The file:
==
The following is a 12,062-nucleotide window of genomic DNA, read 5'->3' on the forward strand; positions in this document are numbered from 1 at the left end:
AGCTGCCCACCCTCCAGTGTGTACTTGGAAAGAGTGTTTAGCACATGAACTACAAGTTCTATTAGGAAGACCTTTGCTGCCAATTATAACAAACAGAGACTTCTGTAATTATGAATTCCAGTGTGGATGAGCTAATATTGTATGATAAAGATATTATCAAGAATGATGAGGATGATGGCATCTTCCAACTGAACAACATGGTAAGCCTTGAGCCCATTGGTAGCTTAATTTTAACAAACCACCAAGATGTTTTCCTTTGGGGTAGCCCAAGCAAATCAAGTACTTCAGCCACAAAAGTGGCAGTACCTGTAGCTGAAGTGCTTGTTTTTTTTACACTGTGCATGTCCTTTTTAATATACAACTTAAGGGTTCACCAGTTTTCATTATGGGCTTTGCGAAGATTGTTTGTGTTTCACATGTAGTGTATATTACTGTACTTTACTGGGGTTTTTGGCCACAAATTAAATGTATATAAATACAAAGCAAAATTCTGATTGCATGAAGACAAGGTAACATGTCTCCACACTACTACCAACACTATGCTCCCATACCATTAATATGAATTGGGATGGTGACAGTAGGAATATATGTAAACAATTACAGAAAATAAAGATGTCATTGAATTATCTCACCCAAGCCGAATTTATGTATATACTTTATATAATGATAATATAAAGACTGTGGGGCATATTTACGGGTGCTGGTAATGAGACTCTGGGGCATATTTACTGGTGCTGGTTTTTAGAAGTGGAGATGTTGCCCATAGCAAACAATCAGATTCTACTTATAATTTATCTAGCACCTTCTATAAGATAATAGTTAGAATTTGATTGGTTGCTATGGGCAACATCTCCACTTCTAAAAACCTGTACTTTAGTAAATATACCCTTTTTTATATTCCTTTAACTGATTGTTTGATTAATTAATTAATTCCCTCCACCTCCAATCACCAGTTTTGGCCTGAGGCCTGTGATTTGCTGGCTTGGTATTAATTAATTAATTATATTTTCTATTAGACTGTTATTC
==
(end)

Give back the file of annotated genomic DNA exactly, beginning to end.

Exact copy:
The following is a 12,062-nucleotide window of genomic DNA, read 5'->3' on the forward strand; positions in this document are numbered from 1 at the left end:
AGCTGCCCACCCTCCAGTGTGTACTTGGAAAGAGTGTTTAGCACATGAACTACAAGTTCTATTAGGAAGACCTTTGCTGCCAATTATAACAAACAGAGACTTCTGTAATTATGAATTCCAGTGTGGATGAGCTAATATTGTATGATAAAGATATTATCAAGAATGATGAGGATGATGGCATCTTCCAACTGAACAACATGGTAAGCCTTGAGCCCATTGGTAGCTTAATTTTAACAAACCACCAAGATGTTTTCCTTTGGGGTAGCCCAAGCAAATCAAGTACTTCAGCCACAAAAGTGGCAGTACCTGTAGCTGAAGTGCTTGTTTTTTTTACACTGTGCATGTCCTTTTTAATATACAACTTAAGGGTTCACCAGTTTTCATTATGGGCTTTGCGAAGATTGTTTGTGTTTCACATGTAGTGTATATTACTGTACTTTACTGGGGTTTTTGGCCACAAATTAAATGTATATAAATACAAAGCAAAATTCTGATTGCATGAAGACAAGGTAACATGTCTCCACACTACTACCAACACTATGCTCCCATACCATTAATATGAATTGGGATGGTGACAGTAGGAATATATGTAAACAATTACAGAAAATAAAGATGTCATTGAATTATCTCACCCAAGCCGAATTTATGTATATACTTTATATAATGATAATATAAAGACTGTGGGGCATATTTACGGGTGCTGGTAATGAGACTCTGGGGCATATTTACTGGTGCTGGTTTTTAGAAGTGGAGATGTTGCCCATAGCAAACAATCAGATTCTACTTATAATTTATCTAGCACCTTCTATAAGATAATAGTTAGAATTTGATTGGTTGCTATGGGCAACATCTCCACTTCTAAAAACCTGTACTTTAGTAAATATACCCTTTTTTATATTCCTTTAACTGATTGTTTGATTAATTAATTAATTCCCTCCACCTCCAATCACCAGTTTTGGCCTGAGGCCTGTGATTTGCTGGCTTGGTATTAATTAATTAATTATATTTTCTATTAGACTGTTATTC